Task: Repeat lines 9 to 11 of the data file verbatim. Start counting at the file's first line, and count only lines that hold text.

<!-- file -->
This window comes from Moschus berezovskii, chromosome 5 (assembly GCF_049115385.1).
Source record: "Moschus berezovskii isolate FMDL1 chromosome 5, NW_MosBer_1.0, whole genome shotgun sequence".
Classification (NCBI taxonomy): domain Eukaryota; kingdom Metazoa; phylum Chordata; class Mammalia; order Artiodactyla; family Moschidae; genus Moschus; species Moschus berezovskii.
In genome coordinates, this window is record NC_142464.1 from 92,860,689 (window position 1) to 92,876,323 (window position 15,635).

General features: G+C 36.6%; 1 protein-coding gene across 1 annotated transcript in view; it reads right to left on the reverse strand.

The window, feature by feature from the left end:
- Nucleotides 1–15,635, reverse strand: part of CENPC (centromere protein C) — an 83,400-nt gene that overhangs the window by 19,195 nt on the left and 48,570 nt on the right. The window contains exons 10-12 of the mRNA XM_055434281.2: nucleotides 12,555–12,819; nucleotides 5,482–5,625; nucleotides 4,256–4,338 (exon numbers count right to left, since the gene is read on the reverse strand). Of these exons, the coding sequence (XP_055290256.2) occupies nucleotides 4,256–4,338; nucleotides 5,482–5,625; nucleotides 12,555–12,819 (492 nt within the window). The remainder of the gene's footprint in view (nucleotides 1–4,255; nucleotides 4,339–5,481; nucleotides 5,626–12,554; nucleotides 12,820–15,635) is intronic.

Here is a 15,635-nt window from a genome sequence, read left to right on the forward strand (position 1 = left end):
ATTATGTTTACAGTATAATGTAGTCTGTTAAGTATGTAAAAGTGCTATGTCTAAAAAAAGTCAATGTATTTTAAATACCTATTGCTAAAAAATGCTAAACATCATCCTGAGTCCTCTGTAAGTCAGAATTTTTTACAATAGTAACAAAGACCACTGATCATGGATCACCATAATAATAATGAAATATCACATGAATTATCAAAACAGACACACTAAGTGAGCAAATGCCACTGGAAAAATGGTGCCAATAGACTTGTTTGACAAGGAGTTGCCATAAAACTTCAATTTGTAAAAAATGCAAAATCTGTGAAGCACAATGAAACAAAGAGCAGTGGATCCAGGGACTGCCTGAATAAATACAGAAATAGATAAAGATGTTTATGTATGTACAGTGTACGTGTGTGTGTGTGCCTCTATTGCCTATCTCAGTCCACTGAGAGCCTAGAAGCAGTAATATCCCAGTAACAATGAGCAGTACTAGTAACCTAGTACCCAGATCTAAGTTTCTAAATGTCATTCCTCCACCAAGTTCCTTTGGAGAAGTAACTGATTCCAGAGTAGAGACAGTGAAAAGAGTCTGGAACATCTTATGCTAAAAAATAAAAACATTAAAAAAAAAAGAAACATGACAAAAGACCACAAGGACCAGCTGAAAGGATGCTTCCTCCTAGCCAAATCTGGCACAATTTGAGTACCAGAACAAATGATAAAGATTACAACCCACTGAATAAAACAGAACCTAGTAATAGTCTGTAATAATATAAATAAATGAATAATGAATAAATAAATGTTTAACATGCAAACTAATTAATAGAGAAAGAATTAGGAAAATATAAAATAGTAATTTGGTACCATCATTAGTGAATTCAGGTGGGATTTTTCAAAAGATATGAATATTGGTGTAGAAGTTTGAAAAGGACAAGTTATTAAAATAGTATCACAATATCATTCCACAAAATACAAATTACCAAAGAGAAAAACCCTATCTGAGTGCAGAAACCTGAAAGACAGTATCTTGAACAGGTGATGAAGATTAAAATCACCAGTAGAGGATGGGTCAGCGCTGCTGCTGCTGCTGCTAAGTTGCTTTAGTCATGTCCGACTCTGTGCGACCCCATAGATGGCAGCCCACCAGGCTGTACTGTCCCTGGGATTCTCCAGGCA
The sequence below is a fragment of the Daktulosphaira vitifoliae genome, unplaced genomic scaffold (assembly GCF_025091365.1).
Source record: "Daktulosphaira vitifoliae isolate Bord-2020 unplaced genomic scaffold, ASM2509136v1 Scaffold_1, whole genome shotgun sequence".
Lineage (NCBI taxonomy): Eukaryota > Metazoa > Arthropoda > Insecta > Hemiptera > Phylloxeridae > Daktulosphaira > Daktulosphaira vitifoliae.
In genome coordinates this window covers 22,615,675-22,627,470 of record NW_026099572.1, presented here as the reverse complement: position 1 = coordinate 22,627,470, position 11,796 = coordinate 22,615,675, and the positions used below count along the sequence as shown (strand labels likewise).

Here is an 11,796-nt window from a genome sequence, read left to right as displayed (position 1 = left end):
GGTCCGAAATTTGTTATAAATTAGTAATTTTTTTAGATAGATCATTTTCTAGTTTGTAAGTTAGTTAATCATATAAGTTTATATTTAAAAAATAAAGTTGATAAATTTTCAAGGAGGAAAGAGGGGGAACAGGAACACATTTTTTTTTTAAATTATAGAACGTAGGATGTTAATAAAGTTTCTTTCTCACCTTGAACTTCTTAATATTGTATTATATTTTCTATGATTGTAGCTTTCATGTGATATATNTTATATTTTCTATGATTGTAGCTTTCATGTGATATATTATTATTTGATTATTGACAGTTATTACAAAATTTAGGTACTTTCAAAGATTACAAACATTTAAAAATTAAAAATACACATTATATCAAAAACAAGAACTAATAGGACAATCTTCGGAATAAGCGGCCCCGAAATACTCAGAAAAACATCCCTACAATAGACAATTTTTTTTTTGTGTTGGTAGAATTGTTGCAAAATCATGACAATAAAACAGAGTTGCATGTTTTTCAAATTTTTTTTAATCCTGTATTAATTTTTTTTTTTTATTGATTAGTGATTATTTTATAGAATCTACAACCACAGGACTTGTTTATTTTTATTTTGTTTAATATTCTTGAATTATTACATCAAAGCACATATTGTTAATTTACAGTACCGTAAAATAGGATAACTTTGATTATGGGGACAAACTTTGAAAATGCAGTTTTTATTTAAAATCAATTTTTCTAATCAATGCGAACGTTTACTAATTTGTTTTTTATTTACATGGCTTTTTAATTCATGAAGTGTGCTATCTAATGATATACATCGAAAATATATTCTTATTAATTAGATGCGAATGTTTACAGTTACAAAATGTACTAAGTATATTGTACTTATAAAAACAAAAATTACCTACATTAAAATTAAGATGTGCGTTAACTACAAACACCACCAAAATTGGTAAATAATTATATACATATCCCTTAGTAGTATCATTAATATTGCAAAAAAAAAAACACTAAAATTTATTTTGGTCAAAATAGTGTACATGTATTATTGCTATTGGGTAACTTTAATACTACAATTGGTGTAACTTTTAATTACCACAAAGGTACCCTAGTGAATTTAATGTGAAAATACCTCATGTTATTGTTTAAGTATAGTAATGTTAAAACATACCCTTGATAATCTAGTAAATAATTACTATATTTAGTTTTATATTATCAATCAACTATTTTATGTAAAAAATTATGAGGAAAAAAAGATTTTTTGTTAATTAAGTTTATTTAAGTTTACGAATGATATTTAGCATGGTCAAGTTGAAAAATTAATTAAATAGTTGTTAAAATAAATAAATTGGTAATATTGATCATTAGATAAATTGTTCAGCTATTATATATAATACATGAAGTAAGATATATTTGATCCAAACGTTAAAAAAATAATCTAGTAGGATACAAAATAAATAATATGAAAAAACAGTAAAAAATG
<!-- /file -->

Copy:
ATTATGTTTACAGTATAATGTAGTCTGTTAAGTATGTAAAAGTGCTATGTCTAAAAAAAGTCAATGTATTTTAAATACCTATTGCTAAAAAATGCTAAACATCATCCTGAGTCCTCTGTAAGTCAGAATTTTTTACAATAGTAACAAAGACCACTGATCATGGATCACCATAATAATAATGAAATATCACATGAATTATCAAAACAGACACACTAAGTGAGCAAATGCCACTGGAAAAATGGTGCCAATAGACTTGTTTGACAAGGAGTTGCCATAAAACTTCAATTTGTAAAAAATGCAAAATCTGTGAAGCACAATGAAACAAAGAGCAGTGGATCCAGGGACTGCCTGAATAAATACAGAAATAGATAAAGATGTTTATGTATGTACAGTGTACGTGTGTGTGTGTGCCTCTATTGCCTATCTCAGTCCACTGAGAGCCTAGAAGCAGTAATATCCCAGTAACAATGAGCAGTACTAGTAACCTAGTACCCAGATCTAAGTTTCTAAATGTCATTCCTCCACCAAGTTCCTTTGGAGAAGTAACTGATTCCAGAGTAGAGACAGTGAAAAGAGTCTGGAACATCTTATGCTAAAAAATAAAAACATTAAAAAAAAAAGAAACATGACAAAAGACCACAAGGACCAGCTGAAAGGATGCTTCCTCCTAGCCAAATCTGGCACAATTTGAGTACCAGAACAAATGATAAAGATTACAACCCACTGAATAAAACAGAACCTAGTAATAGTCTGTAATAATATAAATAAATGAATAATGAATAAATAAATGTTTAACATGCAAACTAATTAATAGAGAAAGAATTAGGAAAATATAAAATAGTAATTTGGTACCATCATTAGTGAATTCAGGTGGGATTTTTCAAAAGATATGAATATTGGTGTAGAAGTTTGAAAAGGACAAGTTATTAAAATAGTATCACAATATCATTCCACAAAATACAAATTACCAAAGAGAAAAACCCTATCTGAGTGCAGAAACCTGAAAGACAGTATCTTGAACAGGTGATGAAGATTAAAATCACCAGTAGAGGATGGGTCAGCGCTGCTGCTGCTGCTGCTAAGTTGCTTTAGTCATGTCCGACTCTGTGCGACCCCATAGATGGCAGCCCACCAGGCTGTACTGTCCCTGGGATTCTCCAGGCA
The sequence below is a fragment of the Daktulosphaira vitifoliae genome, unplaced genomic scaffold (assembly GCF_025091365.1).
Source record: "Daktulosphaira vitifoliae isolate Bord-2020 unplaced genomic scaffold, ASM2509136v1 Scaffold_1, whole genome shotgun sequence".